A slice of Scandinavian style floating on Japan’s Seto Inland Sea, guntû is 266-feet of bare wood, fine fare and endless double-take views of Japan’s most overlooked prefecture. Labelled a ‘floating hotel’, rather than a boat, guntû offers just 19 cabins whose design pays testament to the talents of Yasushi Horibe, guntû’s chief designer and recipient of the Architectural Institute of Japan Prize. Though the design may be reminiscent of a Scandi café, everything else about guntû, from the impossibly astute service to the six-seater sushi counter, is unapologetically Japanese.


Central to guntû’s unique nature and allure are the places it will take you. The routes each start at the Bella Vista Marina in Onomichi, a sleepy port town that’s just an hour’s drive from Hiroshima airport, before sailing down through the heart of Setouchi. Staying on board offers you the choice of one, two or three night stays, each following a set route depending on the season and including stops at the archipelago’s diverse islands, from art-lovers’ Naoshima to the cherry blossom haven of Sagi Island.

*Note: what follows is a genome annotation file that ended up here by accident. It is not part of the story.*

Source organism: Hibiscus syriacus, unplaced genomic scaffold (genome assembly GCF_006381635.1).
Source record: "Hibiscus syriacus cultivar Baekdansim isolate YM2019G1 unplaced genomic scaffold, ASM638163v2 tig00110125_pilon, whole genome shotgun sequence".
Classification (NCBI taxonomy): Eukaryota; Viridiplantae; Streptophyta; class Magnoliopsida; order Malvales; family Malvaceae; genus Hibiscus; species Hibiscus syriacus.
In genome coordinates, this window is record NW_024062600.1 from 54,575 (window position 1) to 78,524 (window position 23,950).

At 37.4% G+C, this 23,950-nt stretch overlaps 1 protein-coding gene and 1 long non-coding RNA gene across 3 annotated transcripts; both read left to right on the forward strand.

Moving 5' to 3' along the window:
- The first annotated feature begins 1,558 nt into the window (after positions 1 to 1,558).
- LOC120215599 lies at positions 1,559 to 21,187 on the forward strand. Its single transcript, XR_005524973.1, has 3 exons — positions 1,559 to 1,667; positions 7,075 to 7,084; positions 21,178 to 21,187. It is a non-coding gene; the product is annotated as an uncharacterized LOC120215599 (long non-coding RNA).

Combining honeysuckle tones of alder with warm hues of ash, each of the 19 rooms on board is a haven of tranquillity, with expansive windows that offer views of the private sea terrace and beyond. Our favourite is the guntû Suite, where a deep soaking tub offers wraparound views from the ship’s bow. If you prefer more outdoor space, the Grand Suite offers it in spades, making it the perfect room choice for those planning to spend more of their time basking in the Inland Sea’s unique land and seascapes.


Put simply, there’s no better way to explore this unique, history-rich Japanese region. Onboard, you’ll be greeted with the typical respect, mouth-watering fare and unique experiences that make this country so hypnotic. Whether you choose to recline in guntû’s cypress baths, discover the art and balance of a traditional ceremony in the tearoom or take off on a fishing trip with local fisherman, guntû is the perfect backdrop to all that we love most about Japan.

Images courtesy of Tetsuya Ito © guntû